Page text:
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US Navy: New Shipbuilding Standards Not Needed

'Won't Drive Shipbuilders Out Of Business'

Nov. 20, 2013 - 03:45AM   |  
By CHRISTOPHER P. CAVAS   |   Comments
Better Standards? A new GAO report criticizes the Navy, even while documenting improving performance at most shipyards. The Arleigh Burke-class destroyers Jason Dunham and Spruance, seen here under construction at General Dynamics Bath Iron Works, were included in the survey.
Better Standards? A new GAO report criticizes the Navy, even while documenting improving performance at most shipyards. The Arleigh Burke-class destroyers Jason Dunham and Spruance, seen here under construction at General Dynamics Bath Iron Works, were included in the survey. (Christopher P. Cavas/Staff)
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WASHINGTON — Across the board, all of the US Navy’s shipbuilding programs are improving, reports the Government Accountability Office (GAO). But too many ships are being accepted still needing work, the GAO says, and the Navy needs better standards to get the work done before taking delivery.

The Navy, however, says the service already has good practices in place, and forcing shipbuilders to deal with one-size-fits-all standards would result in higher costs and more delayed deliveries.

“There can be a standard of practice, but I’m uncomfortable with saying all ships will be delivered with no discrepancies,” Rear Adm. David Lewis, program executive officer for ships under the Naval Sea Systems Command, said during an interview Nov. 20. “That could end up driving the Navy to spend tens of millions of dollars to save a couple million, and that’s not a good outcome.”

The GAO report, released Nov. 19, details deficiencies on most recent Navy surface ship programs. Even in the worst cases — the LPD 17 San Antonio-class amphibious transport docks and the Littoral Combat Ship programs — the statistics show gradual and sometimes dramatic improvement in shipyard performance.

“In recent years, Navy leadership has increased its focus on reducing what it considers to be the most serious deficiencies at the time of ship delivery with some notable successes,” GAO said. “However, the continued practice of accepting ships with a substantial number of deficiencies differs from the commercial practices we observed and can be attributed to differing interpretations of what Navy policy requires.”

Lewis defended the Navy’s policy of setting standards, but evaluating each situation as needed.

“Each ship and program is a little bit different,” he said. “Each shipyard is different, and the problem that shipyard is having at any particular time is different. There’s a variety of performance among the yards. Some are doing very well and some — well, today they’re all doing pretty well. But back then, some had some issues. And I would like to be able to deploy tools to make the yards that are deficient better, and not necessarily have to deploy those tools on yards that are doing just fine.”

While GAO investigators visited all the Navy’s shipbuilders, they also visited a number of shipyards doing commercial work, and looked at the performance of several commercial designs. In many cases, GAO is impressed with how the commercial world handles shipbuilders.

“Leading ship buyers have made a business decision that the risks to quality belong with the shipbuilder,” GAO said. “They also make greater use of how payments are structured in the shipbuilding contract to incentivize the builders to ensure timely correction of deficiencies.”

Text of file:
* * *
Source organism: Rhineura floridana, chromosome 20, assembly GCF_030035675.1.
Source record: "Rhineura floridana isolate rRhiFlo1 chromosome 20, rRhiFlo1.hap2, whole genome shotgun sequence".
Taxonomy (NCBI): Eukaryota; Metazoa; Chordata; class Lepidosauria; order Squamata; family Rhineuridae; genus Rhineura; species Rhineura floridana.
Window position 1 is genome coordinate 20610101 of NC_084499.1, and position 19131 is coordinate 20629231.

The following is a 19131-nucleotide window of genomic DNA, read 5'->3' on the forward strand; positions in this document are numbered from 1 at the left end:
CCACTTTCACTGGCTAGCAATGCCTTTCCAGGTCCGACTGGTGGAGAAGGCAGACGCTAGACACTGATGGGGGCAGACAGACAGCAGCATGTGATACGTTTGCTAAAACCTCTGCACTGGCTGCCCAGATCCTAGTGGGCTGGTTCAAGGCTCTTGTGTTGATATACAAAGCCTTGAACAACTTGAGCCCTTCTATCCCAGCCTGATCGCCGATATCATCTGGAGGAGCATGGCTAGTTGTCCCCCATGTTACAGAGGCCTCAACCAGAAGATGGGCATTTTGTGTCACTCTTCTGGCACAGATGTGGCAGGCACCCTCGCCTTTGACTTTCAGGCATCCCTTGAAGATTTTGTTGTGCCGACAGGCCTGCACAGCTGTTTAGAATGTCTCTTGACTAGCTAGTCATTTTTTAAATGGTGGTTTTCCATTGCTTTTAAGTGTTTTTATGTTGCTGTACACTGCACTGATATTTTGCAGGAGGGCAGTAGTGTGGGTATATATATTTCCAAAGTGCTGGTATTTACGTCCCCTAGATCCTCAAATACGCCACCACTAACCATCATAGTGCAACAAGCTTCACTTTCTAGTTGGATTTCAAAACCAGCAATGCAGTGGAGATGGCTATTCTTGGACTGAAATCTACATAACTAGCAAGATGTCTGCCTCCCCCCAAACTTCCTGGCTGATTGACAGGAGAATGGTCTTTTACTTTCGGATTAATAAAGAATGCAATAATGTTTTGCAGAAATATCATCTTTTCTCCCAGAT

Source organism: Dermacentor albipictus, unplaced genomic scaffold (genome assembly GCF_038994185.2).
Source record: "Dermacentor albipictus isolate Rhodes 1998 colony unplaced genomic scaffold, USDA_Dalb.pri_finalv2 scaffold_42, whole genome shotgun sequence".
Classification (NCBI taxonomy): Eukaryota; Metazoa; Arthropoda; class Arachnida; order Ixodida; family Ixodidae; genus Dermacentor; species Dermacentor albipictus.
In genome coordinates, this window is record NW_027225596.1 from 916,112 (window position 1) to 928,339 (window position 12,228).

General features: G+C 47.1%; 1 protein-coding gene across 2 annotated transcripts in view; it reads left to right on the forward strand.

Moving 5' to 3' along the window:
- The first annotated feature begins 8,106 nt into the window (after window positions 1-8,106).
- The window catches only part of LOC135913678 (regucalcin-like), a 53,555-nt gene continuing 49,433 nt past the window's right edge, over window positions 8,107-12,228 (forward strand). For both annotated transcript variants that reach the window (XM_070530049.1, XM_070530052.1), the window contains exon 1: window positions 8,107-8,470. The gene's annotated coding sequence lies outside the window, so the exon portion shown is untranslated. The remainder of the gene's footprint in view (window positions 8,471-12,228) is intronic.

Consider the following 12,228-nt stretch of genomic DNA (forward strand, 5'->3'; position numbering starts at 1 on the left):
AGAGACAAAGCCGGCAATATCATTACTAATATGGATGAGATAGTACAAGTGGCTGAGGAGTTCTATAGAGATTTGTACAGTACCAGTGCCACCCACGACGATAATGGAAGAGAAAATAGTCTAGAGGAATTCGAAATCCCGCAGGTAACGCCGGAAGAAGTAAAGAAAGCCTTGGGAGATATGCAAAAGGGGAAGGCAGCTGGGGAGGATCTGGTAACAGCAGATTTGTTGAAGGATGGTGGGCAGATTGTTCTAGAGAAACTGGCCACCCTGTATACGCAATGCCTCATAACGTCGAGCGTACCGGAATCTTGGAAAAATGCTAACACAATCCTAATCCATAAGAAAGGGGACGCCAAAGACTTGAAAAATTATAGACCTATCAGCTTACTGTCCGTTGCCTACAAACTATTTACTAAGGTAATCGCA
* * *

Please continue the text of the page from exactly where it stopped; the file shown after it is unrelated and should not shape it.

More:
Lewis, however, bristled at the suggestion that treating the Navy’s shipbuilders should be akin to the commercial world.

GAO, Lewis, said, “mentioned that in the commercial world they might have up to a dozen yards bidding on a commercial ship contract. I’m lucky to get three.

“They implied that … if a shipyard was sued for damages, they could go bankrupt. If a shipbuilder can’t perform [and] is paying all that cost, that could drive a shipbuilder out of business in the commercial world. I can’t do that. I’m not allowed to do that, I don’t want to do that.

“In my world, I don’t want cutthroat competition,” he added. “I want competition, but I don’t want any of these shipyards to go away.”

With fewer shipbuilding choices, the Navy, he said, is more interested in improving the shipyards’ performance than penalizing them.

“In the commercial world,” Lewis said, “if someone is performing badly, you just don’t do business with them anymore. You ditch them and you’ve got eleven other bidders. You don’t care about the industrial base in the international commercial world.

“In naval shipbuilding in the United States, I care deeply about the industrial base. If I have a shipbuilder that’s got problems, I want that shipbuilder to not have problems.”

A mandatory policy, he said, would not work with naval shipbuilding.

“A standardized policy that mandates certain fixed points of performance makes me uncomfortable given the variety of situations I have and the variety of the shipyards. My responsibility is to work with the shipbuilders to bring them in compliance with our contractual standards.

“I can’t drive them out of business, and I won’t drive them out of business,” he declared.

Of the GAO’s other recommendations, Lewis said the Navy is essentially already doing what the watchdog agency suggests.

“We concurred with a lot of the recommendations. They’re good recommendations, but the reality is that’s what we’re doing,” Lewis said.

“They’re basic research is good — factually correct. It shows what we’ve been doing, beefing up our presence [in the shipyards]. Shows we are doing what we said we would do — building ships with fewer defects.

“But telling me we need more policy and oversight is not a helpful thing.”

The complete GAO report is available at www.gao.gov/products/GAO-14-122

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